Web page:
The NJEA Delegate Assembly (DA), the association’s policy-making body met on Jan. 4 at the Hyatt Regency Princeton. The DA meets five times a year, typically in September, November, January, March and May. The agenda is published in advance of the meeting for all members at njea.org/da. Minutes of the proceedings are also published there. What follows is a summary of the meeting. Detailed minutes are published in the NJEA Review when they become available.
With continued attacks from the state Legislature on members’ hard-earned pensions and benefits as well as ongoing anti-public education policy at the national level under U.S. Secretary of Education Betsy DeVos, DA members approved a $25 million dollar budget transfer into NJEA’s strategic organizing and organizational projects accounts. With the infusion of funds, NJEA will be better positioned to launch an extraordinary level of member organizing. The funding will also provide resources for external coalition building with other unions and stakeholder groups and advertising.
NJEA President Marie Blistan began her report speaking about Micah Tennant, a 10-year-old African American child who died from gunshot wounds he suffered while watching a high school football game in Pleasantville in November. She also spoke about the victims of the Dec. 10 shooting in Jersey City at a kosher supermarket and a nearby cemetery that claimed the lives of store owner Mindy Ferencz, employee Douglas Michael Rodriguez, customer Moshe Deutsch, and Jersey City Police Detective Joseph Seals. Blistan asked for a moment of silence in their memory, urging delegates and observers to “think individual and collectively as a body about what we can do to make this world and better place for our children and grandchildren.”
In addition to other state and federal issues, Blistan discussed the status of legislation that would enact due-process rights and protection from subcontracting for educational support professionals (ESPs) and Ch. 78 relief for all members as the 2018-19 legislative session was coming to an end on Jan. 13 and a new legislative session beginning on Jan. 14.
NJEA Vice President Sean M. Spiller updated members on proposed testing regulations under consideration by the New Jersey State Board of Education. The issues at play can be reviewed at njea.org/more-testing-does-not-equal-higher-standards.
A portion of every DA meeting is set aside for NJEA members who are not delegates to address DA members. A record total of 26 members addressed the DA at this meeting.
Nine members raised concerns about NJEA’s support for legislation that would have removed the religious objection to mandatory vaccinations from existing law, a move recently taken in the state of New York in response to a series of measles outbreaks affecting hundreds of students in New York City and Rockland County. Five NJEA members who are school nurses spoke in favor NJEA’s support of the legislation and the value of compliance to vaccination requirements.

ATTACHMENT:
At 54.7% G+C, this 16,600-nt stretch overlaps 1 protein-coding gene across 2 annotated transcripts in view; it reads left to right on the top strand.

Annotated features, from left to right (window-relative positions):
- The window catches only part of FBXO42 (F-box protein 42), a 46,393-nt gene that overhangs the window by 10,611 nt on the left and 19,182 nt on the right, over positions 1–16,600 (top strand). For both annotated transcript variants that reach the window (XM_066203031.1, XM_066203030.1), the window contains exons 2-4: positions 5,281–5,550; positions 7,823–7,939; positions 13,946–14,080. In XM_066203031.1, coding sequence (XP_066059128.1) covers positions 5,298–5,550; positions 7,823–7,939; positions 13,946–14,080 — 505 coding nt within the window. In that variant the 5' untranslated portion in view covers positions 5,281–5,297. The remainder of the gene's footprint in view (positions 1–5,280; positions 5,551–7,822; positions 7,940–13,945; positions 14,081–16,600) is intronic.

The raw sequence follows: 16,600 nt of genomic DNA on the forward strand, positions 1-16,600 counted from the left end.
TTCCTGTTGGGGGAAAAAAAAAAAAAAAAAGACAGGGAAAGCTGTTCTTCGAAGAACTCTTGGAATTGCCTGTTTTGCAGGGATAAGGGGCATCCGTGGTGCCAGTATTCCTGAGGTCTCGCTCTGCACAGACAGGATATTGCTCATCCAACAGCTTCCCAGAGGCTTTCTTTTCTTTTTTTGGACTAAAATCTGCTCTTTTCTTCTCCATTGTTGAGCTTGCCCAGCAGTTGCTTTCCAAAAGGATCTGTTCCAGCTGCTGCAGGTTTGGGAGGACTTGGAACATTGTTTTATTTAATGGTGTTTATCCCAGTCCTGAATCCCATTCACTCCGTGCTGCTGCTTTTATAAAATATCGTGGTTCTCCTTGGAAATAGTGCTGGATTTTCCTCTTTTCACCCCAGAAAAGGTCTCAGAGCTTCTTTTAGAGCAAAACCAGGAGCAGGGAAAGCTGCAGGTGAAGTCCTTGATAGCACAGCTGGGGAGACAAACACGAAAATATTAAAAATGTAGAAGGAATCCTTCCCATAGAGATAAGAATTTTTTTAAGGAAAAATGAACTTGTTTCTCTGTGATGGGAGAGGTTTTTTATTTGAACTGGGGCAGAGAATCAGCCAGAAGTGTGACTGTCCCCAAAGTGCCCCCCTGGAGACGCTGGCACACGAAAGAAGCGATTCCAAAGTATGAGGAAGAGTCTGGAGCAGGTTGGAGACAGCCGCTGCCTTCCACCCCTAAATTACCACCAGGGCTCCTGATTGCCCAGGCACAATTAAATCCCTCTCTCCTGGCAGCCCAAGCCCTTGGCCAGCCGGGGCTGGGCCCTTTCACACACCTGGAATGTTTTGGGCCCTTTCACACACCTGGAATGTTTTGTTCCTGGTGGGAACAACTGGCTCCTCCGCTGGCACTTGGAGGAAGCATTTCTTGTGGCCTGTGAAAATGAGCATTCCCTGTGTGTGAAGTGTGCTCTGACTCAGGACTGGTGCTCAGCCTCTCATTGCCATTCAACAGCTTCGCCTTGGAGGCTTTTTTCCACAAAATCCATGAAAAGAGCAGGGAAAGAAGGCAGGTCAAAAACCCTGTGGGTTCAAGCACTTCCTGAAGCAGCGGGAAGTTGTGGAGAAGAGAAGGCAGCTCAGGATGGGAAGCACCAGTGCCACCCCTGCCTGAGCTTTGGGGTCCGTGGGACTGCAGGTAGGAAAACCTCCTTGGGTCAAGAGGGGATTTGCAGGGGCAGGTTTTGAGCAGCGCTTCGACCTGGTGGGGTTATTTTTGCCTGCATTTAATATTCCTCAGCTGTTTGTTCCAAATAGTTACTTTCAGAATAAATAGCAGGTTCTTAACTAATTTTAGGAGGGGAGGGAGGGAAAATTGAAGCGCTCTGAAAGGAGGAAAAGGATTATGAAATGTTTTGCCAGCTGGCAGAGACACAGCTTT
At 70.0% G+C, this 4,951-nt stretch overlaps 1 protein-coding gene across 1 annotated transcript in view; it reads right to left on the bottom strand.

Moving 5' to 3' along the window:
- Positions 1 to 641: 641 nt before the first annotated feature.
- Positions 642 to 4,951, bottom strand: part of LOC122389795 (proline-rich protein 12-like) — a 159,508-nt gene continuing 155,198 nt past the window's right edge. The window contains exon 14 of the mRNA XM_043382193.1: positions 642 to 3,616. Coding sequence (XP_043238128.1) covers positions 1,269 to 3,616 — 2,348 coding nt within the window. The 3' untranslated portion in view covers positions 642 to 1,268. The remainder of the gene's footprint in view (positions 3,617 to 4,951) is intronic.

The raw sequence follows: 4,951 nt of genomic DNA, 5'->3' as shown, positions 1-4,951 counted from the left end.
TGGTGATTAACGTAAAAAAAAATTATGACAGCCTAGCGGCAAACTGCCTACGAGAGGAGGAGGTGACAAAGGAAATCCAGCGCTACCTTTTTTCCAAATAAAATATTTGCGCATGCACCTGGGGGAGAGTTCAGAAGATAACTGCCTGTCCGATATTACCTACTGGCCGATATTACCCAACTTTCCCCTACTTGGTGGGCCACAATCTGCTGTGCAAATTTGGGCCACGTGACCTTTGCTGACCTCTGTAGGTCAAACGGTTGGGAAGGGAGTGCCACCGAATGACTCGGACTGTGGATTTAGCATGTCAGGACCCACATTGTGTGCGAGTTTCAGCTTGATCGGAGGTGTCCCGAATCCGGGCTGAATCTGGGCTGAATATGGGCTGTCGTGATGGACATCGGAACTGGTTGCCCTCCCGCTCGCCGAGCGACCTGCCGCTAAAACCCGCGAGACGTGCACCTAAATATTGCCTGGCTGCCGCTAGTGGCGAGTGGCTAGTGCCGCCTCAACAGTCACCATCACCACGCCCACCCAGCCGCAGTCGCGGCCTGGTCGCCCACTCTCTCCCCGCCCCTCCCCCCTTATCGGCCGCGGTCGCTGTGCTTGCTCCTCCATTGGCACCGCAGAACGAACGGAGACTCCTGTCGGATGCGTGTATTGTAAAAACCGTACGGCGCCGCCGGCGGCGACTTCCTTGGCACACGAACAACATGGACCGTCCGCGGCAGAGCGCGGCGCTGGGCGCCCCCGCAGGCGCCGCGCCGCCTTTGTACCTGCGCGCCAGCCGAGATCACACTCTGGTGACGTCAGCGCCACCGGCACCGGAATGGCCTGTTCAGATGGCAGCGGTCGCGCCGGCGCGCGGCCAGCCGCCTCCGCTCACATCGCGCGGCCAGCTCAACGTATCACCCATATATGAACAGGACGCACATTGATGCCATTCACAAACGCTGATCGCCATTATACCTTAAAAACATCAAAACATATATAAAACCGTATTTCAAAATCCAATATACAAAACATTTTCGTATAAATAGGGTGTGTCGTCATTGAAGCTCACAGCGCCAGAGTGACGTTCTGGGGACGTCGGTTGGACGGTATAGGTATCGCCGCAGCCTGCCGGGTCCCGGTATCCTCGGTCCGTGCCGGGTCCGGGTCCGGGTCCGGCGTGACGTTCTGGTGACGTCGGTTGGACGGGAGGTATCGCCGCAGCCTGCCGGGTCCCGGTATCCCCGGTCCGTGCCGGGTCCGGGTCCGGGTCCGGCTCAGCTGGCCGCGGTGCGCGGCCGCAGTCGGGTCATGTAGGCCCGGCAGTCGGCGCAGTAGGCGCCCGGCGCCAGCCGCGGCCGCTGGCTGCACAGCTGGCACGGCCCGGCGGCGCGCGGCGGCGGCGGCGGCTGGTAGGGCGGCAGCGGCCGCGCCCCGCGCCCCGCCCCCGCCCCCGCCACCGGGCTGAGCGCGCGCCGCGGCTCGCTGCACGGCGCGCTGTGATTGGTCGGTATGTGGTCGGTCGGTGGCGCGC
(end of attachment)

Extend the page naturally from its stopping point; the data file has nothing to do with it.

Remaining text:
Seven members addressed delegates urging them to support the divestment of public employee pension funds from fossil fuel companies. Two members discussed political endorsements at the local and county association level and two members raised concerns over provisions Ch. 78 relief legislation.
NJEA’s audit is presented annually at the January DA meeting. The audit was conducted by certified public accountants at Novak Francella, which found NJEA’s accounts to be in order.
NJEA Secretary-Treasurer Steve Beatty discussed the association’s careful stewardship of its revenues and expenditures in terms of its value to NJEA members
The audit is published in the April edition of the NJEA Review.
Delegates adopted the report of the NJEA PAC Operating Committee and approved a recommendation from the NJEA Affiliations Committee, leading to the affiliation of the Northern Valley Teachers Assistants Association, the East Orange Community Charter Education Association, the Academy Urban Leadership Education Association, and the North Brunswick Buildings/Grounds Managers Association.
Delegates also considered two New Business Items (NBI).
NBI #1, which was proposed by Esther Fletcher of Bergen County moved that NJEA make a statement denouncing acts of violence against people of diverse religious beliefs, especially in light of the rise in anti-Semitic hate crimes. The NBI further directed the NJEA Equity Alliance to explore ways to raise awareness of acts of violence against individuals and groups based on their religion. The motion carried. The resulting statement can be found at njea.org and on Page 14 of this edition of the NJEA Review.
NBI #2, which was proposed by Melissa Tomlinson of Atlantic County called for NJEA to create a letter urge the N.J. State Investment Council to take action to divest from the top 200 fossil fuel companies in order to safeguard and protect NJEA member financial interests and maximize pension growth. Blistan ruled the NBI out-of-order because is conflicted with current policy on the methods by which pension investments are determined. New language was drafted and adopted to refer the concern for divestment of fossil fuel investments to the Pension Policy Committee for review. The committee report back to the D.A. at its March 2020 meeting.